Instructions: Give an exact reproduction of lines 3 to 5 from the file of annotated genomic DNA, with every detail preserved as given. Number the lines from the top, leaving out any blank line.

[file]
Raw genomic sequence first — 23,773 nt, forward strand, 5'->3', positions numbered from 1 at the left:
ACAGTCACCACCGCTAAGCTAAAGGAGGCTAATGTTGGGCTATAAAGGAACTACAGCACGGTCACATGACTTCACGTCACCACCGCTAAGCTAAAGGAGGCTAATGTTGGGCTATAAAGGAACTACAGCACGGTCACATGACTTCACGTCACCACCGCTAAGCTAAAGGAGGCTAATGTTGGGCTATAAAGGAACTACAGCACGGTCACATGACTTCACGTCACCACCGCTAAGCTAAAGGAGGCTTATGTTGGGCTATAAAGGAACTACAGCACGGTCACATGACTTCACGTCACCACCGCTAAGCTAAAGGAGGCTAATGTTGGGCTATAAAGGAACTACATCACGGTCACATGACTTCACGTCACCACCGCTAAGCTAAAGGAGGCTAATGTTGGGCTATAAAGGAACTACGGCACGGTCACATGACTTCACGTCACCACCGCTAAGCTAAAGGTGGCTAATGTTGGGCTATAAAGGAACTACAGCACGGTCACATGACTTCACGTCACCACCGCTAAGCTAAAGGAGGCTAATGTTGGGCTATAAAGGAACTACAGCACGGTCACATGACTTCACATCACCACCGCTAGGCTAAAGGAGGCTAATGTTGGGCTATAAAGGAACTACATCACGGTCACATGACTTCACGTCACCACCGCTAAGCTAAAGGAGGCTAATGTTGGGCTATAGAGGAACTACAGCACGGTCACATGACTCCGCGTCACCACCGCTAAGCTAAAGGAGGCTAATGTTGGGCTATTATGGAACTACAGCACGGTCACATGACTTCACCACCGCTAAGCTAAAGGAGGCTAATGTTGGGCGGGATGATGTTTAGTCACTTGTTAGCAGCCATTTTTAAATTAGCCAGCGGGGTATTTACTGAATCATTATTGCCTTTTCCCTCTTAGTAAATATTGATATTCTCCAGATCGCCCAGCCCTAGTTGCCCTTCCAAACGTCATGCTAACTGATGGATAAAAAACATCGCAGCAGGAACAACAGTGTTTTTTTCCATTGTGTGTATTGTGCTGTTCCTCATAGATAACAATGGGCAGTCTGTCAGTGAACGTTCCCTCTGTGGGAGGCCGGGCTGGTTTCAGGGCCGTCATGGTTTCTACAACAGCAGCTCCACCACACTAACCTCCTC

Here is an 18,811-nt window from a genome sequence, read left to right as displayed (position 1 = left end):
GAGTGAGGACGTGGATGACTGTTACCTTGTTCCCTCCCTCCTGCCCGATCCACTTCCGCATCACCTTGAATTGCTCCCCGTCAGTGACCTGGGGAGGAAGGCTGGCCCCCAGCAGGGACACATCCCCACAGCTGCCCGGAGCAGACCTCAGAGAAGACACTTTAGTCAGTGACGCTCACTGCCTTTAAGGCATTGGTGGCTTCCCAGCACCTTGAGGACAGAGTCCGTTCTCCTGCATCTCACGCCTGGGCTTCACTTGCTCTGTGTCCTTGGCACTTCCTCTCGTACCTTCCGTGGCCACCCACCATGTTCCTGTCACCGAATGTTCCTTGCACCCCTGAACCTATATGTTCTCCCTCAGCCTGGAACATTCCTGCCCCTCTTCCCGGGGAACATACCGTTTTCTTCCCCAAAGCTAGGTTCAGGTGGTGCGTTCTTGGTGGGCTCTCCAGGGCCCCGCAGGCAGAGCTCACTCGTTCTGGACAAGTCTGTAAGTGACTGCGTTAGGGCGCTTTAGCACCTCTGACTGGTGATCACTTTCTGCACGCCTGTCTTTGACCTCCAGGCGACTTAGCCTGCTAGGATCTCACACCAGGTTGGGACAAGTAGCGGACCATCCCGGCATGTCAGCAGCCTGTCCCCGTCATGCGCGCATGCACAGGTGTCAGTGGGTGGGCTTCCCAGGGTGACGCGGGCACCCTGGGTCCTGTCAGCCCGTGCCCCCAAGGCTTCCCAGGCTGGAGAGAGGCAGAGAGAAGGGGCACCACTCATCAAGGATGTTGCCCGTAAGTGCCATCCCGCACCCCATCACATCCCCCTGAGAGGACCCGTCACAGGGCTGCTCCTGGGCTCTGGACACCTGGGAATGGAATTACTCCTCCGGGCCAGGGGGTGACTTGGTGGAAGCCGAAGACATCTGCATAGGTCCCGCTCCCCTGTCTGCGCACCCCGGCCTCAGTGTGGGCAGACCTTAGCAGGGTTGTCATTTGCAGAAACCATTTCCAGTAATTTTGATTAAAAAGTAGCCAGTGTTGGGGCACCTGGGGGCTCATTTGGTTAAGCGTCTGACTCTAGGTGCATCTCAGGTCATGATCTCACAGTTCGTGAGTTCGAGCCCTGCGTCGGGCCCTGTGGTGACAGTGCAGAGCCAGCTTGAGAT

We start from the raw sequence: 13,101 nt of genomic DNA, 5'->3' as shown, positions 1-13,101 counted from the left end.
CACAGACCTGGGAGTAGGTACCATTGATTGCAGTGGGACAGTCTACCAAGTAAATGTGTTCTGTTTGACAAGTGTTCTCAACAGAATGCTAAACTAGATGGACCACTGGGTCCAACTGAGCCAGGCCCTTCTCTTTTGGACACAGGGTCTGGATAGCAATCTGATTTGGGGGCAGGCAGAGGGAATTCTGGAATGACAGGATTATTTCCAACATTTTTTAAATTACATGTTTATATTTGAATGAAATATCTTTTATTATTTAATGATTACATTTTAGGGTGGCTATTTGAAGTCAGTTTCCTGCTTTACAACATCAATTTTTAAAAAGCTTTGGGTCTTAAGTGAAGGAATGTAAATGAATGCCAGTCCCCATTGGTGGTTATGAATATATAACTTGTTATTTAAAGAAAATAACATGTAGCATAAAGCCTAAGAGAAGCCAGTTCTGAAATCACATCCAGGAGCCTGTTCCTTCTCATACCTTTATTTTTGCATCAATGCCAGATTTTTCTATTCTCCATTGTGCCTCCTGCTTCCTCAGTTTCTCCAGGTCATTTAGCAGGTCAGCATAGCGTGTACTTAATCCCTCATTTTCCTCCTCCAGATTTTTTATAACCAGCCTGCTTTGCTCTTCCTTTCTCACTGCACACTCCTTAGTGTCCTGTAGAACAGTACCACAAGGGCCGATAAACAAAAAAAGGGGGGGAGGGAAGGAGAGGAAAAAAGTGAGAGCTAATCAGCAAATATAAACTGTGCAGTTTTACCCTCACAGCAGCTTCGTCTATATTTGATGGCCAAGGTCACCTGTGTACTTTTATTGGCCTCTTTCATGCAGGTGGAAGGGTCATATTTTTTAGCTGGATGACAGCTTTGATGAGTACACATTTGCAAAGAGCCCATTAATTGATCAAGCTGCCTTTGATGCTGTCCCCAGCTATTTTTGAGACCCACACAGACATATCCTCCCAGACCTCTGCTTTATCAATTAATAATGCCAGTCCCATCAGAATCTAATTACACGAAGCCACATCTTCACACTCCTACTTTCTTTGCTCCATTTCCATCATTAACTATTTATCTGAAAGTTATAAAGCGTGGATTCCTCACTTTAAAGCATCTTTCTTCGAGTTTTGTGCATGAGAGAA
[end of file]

Here is an 18,811-nt window from a genome sequence, read left to right as displayed (position 1 = left end):
GAGTGAGGACGTGGATGACTGTTACCTTGTTCCCTCCCTCCTGCCCGATCCACTTCCGCATCACCTTGAATTGCTCCCCGTCAGTGACCTGGGGAGGAAGGCTGGCCCCCAGCAGGGACACATCCCCACAGCTGCCCGGAGCAGACCTCAGAGAAGACACTTTAGTCAGTGACGCTCACTGCCTTTAAGGCATTGGTGGCTTCCCAGCACCTTGAGGACAGAGTCCGTTCTCCTGCATCTCACGCCTGGGCTTCACTTGCTCTGTGTCCTTGGCACTTCCTCTCGTACCTTCCGTGGCCACCCACCATGTTCCTGTCACCGAATGTTCCTTGCACCCCTGAACCTATATGTTCTCCCTCAGCCTGGAACATTCCTGCCCCTCTTCCCGGGGAACATACCGTTTTCTTCCCCAAAGCTAGGTTCAGGTGGTGCGTTCTTGGTGGGCTCTCCAGGGCCCCGCAGGCAGAGCTCACTCGTTCTGGACAAGTCTGTAAGTGACTGCGTTAGGGCGCTTTAGCACCTCTGACTGGTGATCACTTTCTGCACGCCTGTCTTTGACCTCCAGGCGACTTAGCCTGCTAGGATCTCACACCAGGTTGGGACAAGTAGCGGACCATCCCGGCATGTCAGCAGCCTGTCCCCGTCATGCGCGCATGCACAGGTGTCAGTGGGTGGGCTTCCCAGGGTGACGCGGGCACCCTGGGTCCTGTCAGCCCGTGCCCCCAAGGCTTCCCAGGCTGGAGAGAGGCAGAGAGAAGGGGCACCACTCATCAAGGATGTTGCCCGTAAGTGCCATCCCGCACCCCATCACATCCCCCTGAGAGGACCCGTCACAGGGCTGCTCCTGGGCTCTGGACACCTGGGAATGGAATTACTCCTCCGGGCCAGGGGGTGACTTGGTGGAAGCCGAAGACATCTGCATAGGTCCCGCTCCCCTGTCTGCGCACCCCGGCCTCAGTGTGGGCAGACCTTAGCAGGGTTGTCATTTGCAGAAACCATTTCCAGTAATTTTGATTAAAAAGTAGCCAGTGTTGGGGCACCTGGGGGCTCATTTGGTTAAGCGTCTGACTCTAGGTGCATCTCAGGTCATGATCTCACAGTTCGTGAGTTCGAGCCCTGCGTCGGGCCCTGTGGTGACAGTGCAGAGCCAGCTTGAGAT

We start from the raw sequence: 13,101 nt of genomic DNA, 5'->3' as shown, positions 1-13,101 counted from the left end.